In an amicus brief, the International Municipal Lawyers Association, the United States Conference of Mayors, the National Association of Counties, the International City/County Management Association, and the Maryland Association of Counties all urged the Court to reverse the Maryland Court of Appeals’ decision on the grounds that the scheme is lawful and conflicts with holdings in other states.
According to the amicus brief, Wisconsin and North Carolina are two such states that “expressly disallow credits for city, county, and other local income taxes paid out of state.” Likewise, in the 2011 Tennessee Court of Appeals case Boone v. Chumley, the court denied the Tennessee taxpayers the credit they sought for income taxes they paid in South Carolina on corporate income, because it would “only deprive Tennessee of revenue.” It reasoned that it did “not believe that the General Assembly intended to enact a reciprocity agreement with a sister state under which Tennessee could not receive a reciprocal benefit.”
The amicus brief named several other jurisdictions that also impose a tax on residents without allowing a credit for taxes paid out-of-state—Philadelphia, Cleveland, Detroit, Indiana’s counties, Kansas City, St. Louis, and Wilmington.
Some, like Bloomberg, predict that other states will begin to change their tax laws in an effort to remove any discriminatory provisions. This could have the added benefit of avoiding litigation that could force the change anyway.
In the meantime, the Maryland Comptroller's Office has issued guidance in the form of frequently asked questions on how to request refunds pursuant to the decision, which will be updated regularly as additional information becomes available. The comptroller notes that it will not issue refunds automatically.
Proposed constitutional amendment in Texas addresses highway funding
In February 2013, The Texas Tribune reported that the state was just two years away from a severe drop in roadwork funding. At that time, the chairman of the Texas Department of Transportation (TXDOT) told the Senate Finance Committee that it was at a “crucial turning point,” because large state bond programs were set to hit their limit by 2015. The state was “maxed out,” meaning it was running out of capacity to issue debt to fund transportation infrastructure.
The Texas Tribune explained that the TXDOT had accrued close to $13 billion in debt after peak spending in 2009 reached $9 billion in highway contracts for that year. Without new revenue, the agency anticipated that funding would drop to less than $3 billion in highway projects in 2016, though the state requires approximately $4 billion annually—25 percent of the annual spending goes toward maintenance, and the rest toward the expansion of the transportation network. The natural gas drilling boom further exacerbates the need for adequate funding, because the truck traffic has caused unexpected damage to the roads and bridges, resulting in billions of dollars of repairs in recent years.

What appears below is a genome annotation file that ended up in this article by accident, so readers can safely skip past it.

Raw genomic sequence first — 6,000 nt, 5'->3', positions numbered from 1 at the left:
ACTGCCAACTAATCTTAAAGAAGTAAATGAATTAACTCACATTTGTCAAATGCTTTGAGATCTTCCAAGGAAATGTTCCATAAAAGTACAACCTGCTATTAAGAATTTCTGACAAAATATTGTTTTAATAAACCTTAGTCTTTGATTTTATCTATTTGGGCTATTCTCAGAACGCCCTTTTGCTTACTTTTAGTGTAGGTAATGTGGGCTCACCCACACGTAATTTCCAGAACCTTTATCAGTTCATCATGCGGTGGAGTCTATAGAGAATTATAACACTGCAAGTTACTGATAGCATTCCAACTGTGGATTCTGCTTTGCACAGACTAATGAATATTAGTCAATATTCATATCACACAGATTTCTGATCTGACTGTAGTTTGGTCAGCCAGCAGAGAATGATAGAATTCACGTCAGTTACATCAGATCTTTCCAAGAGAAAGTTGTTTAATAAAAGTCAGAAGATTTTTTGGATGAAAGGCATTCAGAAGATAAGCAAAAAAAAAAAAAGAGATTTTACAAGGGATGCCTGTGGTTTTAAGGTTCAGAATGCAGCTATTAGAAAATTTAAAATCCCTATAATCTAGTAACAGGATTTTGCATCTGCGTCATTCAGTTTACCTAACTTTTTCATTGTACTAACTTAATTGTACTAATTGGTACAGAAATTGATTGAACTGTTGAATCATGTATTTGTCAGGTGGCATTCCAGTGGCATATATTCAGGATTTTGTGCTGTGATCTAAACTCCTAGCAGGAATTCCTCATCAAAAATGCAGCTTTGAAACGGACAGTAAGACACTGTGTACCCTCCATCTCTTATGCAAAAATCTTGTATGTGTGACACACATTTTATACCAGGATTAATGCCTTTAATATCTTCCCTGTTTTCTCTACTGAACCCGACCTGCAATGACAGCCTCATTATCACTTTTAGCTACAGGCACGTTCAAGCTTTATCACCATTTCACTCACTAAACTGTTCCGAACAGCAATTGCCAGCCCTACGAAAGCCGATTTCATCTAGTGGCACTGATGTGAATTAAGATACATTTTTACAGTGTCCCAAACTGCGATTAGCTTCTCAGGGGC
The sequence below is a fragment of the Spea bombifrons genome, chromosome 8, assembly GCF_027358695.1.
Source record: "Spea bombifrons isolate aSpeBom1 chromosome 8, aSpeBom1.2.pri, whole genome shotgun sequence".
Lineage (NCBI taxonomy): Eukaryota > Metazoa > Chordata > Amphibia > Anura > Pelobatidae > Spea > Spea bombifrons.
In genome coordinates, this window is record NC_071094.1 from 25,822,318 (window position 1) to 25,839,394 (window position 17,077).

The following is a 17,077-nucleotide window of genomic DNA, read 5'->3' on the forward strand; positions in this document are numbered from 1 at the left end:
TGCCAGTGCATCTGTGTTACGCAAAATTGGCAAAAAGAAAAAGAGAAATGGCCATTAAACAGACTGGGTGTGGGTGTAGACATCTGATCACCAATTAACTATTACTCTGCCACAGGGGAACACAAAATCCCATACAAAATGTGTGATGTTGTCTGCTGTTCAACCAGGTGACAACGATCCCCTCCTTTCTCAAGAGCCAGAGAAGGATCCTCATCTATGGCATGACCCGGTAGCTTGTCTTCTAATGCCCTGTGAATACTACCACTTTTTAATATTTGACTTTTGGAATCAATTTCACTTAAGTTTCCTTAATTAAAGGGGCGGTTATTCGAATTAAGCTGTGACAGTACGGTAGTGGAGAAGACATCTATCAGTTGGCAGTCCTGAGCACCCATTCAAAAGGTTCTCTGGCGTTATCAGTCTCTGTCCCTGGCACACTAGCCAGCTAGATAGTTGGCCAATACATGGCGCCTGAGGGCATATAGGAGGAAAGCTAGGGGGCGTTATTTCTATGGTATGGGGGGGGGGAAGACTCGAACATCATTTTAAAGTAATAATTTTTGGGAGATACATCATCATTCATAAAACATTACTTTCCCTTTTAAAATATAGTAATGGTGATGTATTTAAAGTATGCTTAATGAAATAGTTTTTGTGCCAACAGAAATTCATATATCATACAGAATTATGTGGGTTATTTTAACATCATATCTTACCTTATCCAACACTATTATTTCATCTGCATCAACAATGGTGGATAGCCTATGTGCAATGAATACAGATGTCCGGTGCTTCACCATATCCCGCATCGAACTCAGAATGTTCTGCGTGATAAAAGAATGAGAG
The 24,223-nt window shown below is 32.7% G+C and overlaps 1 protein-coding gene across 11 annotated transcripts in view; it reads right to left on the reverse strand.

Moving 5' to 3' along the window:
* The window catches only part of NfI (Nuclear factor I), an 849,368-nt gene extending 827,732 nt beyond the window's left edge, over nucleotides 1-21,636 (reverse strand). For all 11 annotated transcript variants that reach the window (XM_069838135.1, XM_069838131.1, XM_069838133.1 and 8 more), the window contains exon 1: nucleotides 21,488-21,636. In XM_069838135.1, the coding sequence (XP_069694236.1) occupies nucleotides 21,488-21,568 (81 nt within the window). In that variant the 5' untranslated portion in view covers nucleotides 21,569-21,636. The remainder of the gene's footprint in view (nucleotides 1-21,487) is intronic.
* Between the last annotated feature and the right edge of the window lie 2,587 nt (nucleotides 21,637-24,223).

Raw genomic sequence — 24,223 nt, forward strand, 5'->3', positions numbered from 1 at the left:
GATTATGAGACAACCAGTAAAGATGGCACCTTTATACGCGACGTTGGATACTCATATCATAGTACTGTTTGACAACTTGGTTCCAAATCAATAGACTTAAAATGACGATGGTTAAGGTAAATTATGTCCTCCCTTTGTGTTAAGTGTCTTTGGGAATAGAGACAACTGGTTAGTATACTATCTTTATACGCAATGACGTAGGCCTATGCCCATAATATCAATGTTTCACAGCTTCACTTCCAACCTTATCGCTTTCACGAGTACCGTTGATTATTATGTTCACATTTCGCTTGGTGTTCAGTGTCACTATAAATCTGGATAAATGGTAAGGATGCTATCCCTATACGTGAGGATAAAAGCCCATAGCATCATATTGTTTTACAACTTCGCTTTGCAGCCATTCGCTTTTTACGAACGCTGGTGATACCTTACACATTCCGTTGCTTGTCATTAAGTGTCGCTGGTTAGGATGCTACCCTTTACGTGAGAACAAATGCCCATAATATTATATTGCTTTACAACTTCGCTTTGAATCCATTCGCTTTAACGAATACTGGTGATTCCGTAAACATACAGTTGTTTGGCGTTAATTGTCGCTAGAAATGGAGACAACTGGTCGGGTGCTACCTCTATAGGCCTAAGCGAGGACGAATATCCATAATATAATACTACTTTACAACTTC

By the end of April 2015, annual spending increased to $5 billion, according to The Dallas Morning News. Beyond the ever-growing maintenance needs, the state gas tax has remained unchanged, at 20 cents per gallon, since 1991. And even though lawmakers approved a ballot measure that shifted $1.7 billion of tax revenue in 2015 from oil and gas production to transportation and eliminated the diversion of transportation funding to other agencies, there is still a shortfall.
The legislature has responded by passing SJR 5, a joint resolution that seeks voter approval, at the Nov. 3, 2015, election, to amend the Texas constitution to require a credit to the state highway fund of $2.5 billion of the net revenue derived from the sales and use tax on businesses and certain services, like certain amusement, entertainment, recreation, and cable television. If approved, this provision will take effect on Sept. 1, 2017, and expire on Sept. 1, 2020.
SJR 5 also calls for a credit to the state highway fund in the amount of 35 percent of the taxes above the first $5 billion that are imposed on the sale, rental, and use of motor vehicles. This provision would take effect on Sept. 1, 2019, and expire on Sept. 1, 2020.
Deposits from both of these provisions may only be put toward construction and maintenance of non-tolled public roads, and to repay the principal and interest on certain general obligation bonds.
SJR 5 establishes the ballot language requiring a yes or no vote as follows: "The constitutional amendment dedicating certain sales and use tax revenue and motor vehicle sales, use, and rental tax revenue to the state highway fund to provide funding for non-tolled roads and the reduction of certain transportation-related debt.”